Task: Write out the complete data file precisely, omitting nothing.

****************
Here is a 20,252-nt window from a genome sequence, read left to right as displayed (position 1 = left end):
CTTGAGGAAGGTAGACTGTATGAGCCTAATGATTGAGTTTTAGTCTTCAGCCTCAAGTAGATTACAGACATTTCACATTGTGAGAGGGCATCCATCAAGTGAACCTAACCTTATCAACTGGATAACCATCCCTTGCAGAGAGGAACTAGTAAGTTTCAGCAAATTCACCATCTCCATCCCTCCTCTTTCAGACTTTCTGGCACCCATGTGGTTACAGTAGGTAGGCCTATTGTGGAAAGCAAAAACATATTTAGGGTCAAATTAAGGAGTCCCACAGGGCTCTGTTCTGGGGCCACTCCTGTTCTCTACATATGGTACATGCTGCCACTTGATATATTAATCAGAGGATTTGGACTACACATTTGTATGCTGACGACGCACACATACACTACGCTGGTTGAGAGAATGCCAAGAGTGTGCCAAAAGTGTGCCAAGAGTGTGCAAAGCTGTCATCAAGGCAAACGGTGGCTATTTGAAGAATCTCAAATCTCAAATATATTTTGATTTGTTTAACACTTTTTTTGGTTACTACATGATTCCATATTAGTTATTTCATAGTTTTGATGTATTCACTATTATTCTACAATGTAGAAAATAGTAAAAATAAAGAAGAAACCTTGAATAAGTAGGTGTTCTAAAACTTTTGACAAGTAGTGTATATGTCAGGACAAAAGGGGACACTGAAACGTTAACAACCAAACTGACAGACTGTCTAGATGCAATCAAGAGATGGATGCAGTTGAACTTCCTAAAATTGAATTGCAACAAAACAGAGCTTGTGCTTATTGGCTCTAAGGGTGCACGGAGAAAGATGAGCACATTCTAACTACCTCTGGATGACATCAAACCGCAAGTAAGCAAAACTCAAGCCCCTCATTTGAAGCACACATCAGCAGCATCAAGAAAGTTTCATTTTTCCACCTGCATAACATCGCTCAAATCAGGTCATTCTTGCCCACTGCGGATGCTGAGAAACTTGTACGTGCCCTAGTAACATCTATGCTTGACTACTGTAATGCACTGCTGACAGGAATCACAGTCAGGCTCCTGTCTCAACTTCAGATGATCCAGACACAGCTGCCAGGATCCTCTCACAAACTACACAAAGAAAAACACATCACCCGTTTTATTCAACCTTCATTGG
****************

Here is a 20,252-nt window from a genome sequence, read left to right as displayed (position 1 = left end):
CTTGAGGAAGGTAGACTGTATGAGCCTAATGATTGAGTTTTAGTCTTCAGCCTCAAGTAGATTACAGACATTTCACATTGTGAGAGGGCATCCATCAAGTGAACCTAACCTTATCAACTGGATAACCATCCCTTGCAGAGAGGAACTAGTAAGTTTCAGCAAATTCACCATCTCCATCCCTCCTCTTTCAGACTTTCTGGCACCCATGTGGTTACAGTAGGTAGGCCTATTGTGGAAAGCAAAAACATATTTAGGGTCAAATTAAGGAGTCCCACAGGGCTCTGTTCTGGGGCCACTCCTGTTCTCTACATATGGTACATGCTGCCACTTGATATATTAATCAGAGGATTTGGACTACACATTTGTATGCTGACGACGCACACATACACTACGCTGGTTGAGAGAATGCCAAGAGTGTGCCAAAAGTGTGCCAAGAGTGTGCAAAGCTGTCATCAAGGCAAACGGTGGCTATTTGAAGAATCTCAAATCTCAAATATATTTTGATTTGTTTAACACTTTTTTTGGTTACTACATGATTCCATATTAGTTATTTCATAGTTTTGATGTATTCACTATTATTCTACAATGTAGAAAATAGTAAAAATAAAGAAGAAACCTTGAATAAGTAGGTGTTCTAAAACTTTTGACAAGTAGTGTATATGTCAGGACAAAAGGGGACACTGAAACGTTAACAACCAAACTGACAGACTGTCTAGATGCAATCAAGAGATGGATGCAGTTGAACTTCCTAAAATTGAATTGCAACAAAACAGAGCTTGTGCTTATTGGCTCTAAGGGTGCACGGAGAAAGATGAGCACATTCTAACTACCTCTGGATGACATCAAACCGCAAGTAAGCAAAACTCAAGCCCCTCATTTGAAGCACACATCAGCAGCATCAAGAAAGTTTCATTTTTCCACCTGCATAACATCGCTCAAATCAGGTCATTCTTGCCCACTGCGGATGCTGAGAAACTTGTACGTGCCCTAGTAACATCTATGCTTGACTACTGTAATGCACTGCTGACAGGAATCACAGTCAGGCTCCTGTCTCAACTTCAGATGATCCAGACACAGCTGCCAGGATCCTCTCACAAACTACACAAAGAAAAACACATCACCCGTTTTATTCAACCTTCATTGG